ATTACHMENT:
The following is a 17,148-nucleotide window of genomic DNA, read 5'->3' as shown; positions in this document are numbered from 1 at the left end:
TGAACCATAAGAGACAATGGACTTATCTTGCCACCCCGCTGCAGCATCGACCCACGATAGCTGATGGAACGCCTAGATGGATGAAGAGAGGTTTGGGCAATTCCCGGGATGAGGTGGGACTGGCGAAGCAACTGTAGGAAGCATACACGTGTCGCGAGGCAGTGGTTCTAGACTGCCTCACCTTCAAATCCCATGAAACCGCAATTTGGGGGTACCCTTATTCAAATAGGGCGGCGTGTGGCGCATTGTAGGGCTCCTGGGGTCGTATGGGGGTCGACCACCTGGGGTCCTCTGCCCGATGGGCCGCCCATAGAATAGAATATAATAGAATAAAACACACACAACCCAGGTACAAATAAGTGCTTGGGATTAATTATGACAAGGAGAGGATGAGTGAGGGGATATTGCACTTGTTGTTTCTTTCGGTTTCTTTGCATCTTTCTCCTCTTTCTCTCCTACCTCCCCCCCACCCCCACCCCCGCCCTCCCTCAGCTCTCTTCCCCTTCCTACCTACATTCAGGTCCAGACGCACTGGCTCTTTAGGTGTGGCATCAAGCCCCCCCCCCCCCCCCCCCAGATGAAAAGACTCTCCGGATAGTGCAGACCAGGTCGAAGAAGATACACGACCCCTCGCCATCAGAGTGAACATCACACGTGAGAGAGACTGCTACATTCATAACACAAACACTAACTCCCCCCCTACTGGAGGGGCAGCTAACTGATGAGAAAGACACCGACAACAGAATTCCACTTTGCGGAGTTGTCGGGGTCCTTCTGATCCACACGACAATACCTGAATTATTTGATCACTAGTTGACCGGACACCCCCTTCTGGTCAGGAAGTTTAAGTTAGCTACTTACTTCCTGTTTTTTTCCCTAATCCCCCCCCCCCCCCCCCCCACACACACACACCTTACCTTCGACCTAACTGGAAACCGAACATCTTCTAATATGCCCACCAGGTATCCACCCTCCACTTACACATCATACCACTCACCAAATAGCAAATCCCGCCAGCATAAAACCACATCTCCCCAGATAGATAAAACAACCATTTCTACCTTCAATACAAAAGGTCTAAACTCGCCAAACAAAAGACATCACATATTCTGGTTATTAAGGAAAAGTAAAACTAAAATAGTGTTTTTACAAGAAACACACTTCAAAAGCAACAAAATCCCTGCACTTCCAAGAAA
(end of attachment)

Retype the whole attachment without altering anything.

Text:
The following is a 17,148-nucleotide window of genomic DNA, read 5'->3' as shown; positions in this document are numbered from 1 at the left end:
TGAACCATAAGAGACAATGGACTTATCTTGCCACCCCGCTGCAGCATCGACCCACGATAGCTGATGGAACGCCTAGATGGATGAAGAGAGGTTTGGGCAATTCCCGGGATGAGGTGGGACTGGCGAAGCAACTGTAGGAAGCATACACGTGTCGCGAGGCAGTGGTTCTAGACTGCCTCACCTTCAAATCCCATGAAACCGCAATTTGGGGGTACCCTTATTCAAATAGGGCGGCGTGTGGCGCATTGTAGGGCTCCTGGGGTCGTATGGGGGTCGACCACCTGGGGTCCTCTGCCCGATGGGCCGCCCATAGAATAGAATATAATAGAATAAAACACACACAACCCAGGTACAAATAAGTGCTTGGGATTAATTATGACAAGGAGAGGATGAGTGAGGGGATATTGCACTTGTTGTTTCTTTCGGTTTCTTTGCATCTTTCTCCTCTTTCTCTCCTACCTCCCCCCCACCCCCACCCCCGCCCTCCCTCAGCTCTCTTCCCCTTCCTACCTACATTCAGGTCCAGACGCACTGGCTCTTTAGGTGTGGCATCAAGCCCCCCCCCCCCCCCCCCCAGATGAAAAGACTCTCCGGATAGTGCAGACCAGGTCGAAGAAGATACACGACCCCTCGCCATCAGAGTGAACATCACACGTGAGAGAGACTGCTACATTCATAACACAAACACTAACTCCCCCCCTACTGGAGGGGCAGCTAACTGATGAGAAAGACACCGACAACAGAATTCCACTTTGCGGAGTTGTCGGGGTCCTTCTGATCCACACGACAATACCTGAATTATTTGATCACTAGTTGACCGGACACCCCCTTCTGGTCAGGAAGTTTAAGTTAGCTACTTACTTCCTGTTTTTTTCCCTAATCCCCCCCCCCCCCCCCCCCACACACACACACCTTACCTTCGACCTAACTGGAAACCGAACATCTTCTAATATGCCCACCAGGTATCCACCCTCCACTTACACATCATACCACTCACCAAATAGCAAATCCCGCCAGCATAAAACCACATCTCCCCAGATAGATAAAACAACCATTTCTACCTTCAATACAAAAGGTCTAAACTCGCCAAACAAAAGACATCACATATTCTGGTTATTAAGGAAAAGTAAAACTAAAATAGTGTTTTTACAAGAAACACACTTCAAAAGCAACAAAATCCCTGCACTTCCAAGAAA